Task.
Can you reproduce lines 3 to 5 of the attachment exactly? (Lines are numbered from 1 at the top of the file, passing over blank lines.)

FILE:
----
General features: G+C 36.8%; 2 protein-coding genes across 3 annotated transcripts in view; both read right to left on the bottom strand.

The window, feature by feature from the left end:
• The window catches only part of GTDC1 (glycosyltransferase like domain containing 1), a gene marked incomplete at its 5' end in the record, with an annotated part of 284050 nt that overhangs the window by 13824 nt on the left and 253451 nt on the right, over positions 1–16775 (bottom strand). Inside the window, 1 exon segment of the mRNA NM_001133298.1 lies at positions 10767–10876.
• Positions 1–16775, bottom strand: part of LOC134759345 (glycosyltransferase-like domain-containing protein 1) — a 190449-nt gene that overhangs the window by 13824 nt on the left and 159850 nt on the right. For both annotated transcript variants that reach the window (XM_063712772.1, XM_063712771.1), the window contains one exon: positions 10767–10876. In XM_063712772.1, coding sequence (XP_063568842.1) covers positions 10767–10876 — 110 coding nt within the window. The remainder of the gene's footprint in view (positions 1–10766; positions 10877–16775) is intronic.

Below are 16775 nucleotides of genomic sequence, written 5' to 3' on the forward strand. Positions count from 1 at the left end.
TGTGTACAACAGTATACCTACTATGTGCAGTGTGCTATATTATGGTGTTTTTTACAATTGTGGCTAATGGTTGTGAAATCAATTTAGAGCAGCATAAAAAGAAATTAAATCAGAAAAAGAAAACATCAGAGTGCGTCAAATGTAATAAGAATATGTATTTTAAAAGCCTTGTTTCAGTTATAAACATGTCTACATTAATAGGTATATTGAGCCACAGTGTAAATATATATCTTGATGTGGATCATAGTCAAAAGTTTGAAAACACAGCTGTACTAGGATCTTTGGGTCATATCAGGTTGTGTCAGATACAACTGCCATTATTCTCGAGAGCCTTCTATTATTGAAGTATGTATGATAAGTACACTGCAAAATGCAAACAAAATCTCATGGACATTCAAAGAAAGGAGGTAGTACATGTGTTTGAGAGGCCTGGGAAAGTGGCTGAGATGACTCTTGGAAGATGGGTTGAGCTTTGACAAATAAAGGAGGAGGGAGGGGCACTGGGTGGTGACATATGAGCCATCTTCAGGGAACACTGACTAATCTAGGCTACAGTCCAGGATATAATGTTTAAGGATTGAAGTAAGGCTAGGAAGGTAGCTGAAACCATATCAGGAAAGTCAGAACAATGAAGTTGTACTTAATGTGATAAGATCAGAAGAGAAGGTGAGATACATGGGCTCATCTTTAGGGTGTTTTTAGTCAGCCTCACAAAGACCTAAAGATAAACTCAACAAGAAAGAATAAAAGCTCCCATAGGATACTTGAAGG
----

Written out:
• The window catches only part of GTDC1 (glycosyltransferase like domain containing 1), a gene marked incomplete at its 5' end in the record, with an annotated part of 284050 nt that overhangs the window by 13824 nt on the left and 253451 nt on the right, over positions 1–16775 (bottom strand). Inside the window, 1 exon segment of the mRNA NM_001133298.1 lies at positions 10767–10876.
• Positions 1–16775, bottom strand: part of LOC134759345 (glycosyltransferase-like domain-containing protein 1) — a 190449-nt gene that overhangs the window by 13824 nt on the left and 159850 nt on the right. For both annotated transcript variants that reach the window (XM_063712772.1, XM_063712771.1), the window contains one exon: positions 10767–10876. In XM_063712772.1, coding sequence (XP_063568842.1) covers positions 10767–10876 — 110 coding nt within the window. The remainder of the gene's footprint in view (positions 1–10766; positions 10877–16775) is intronic.

Below are 16775 nucleotides of genomic sequence, written 5' to 3' on the forward strand. Positions count from 1 at the left end.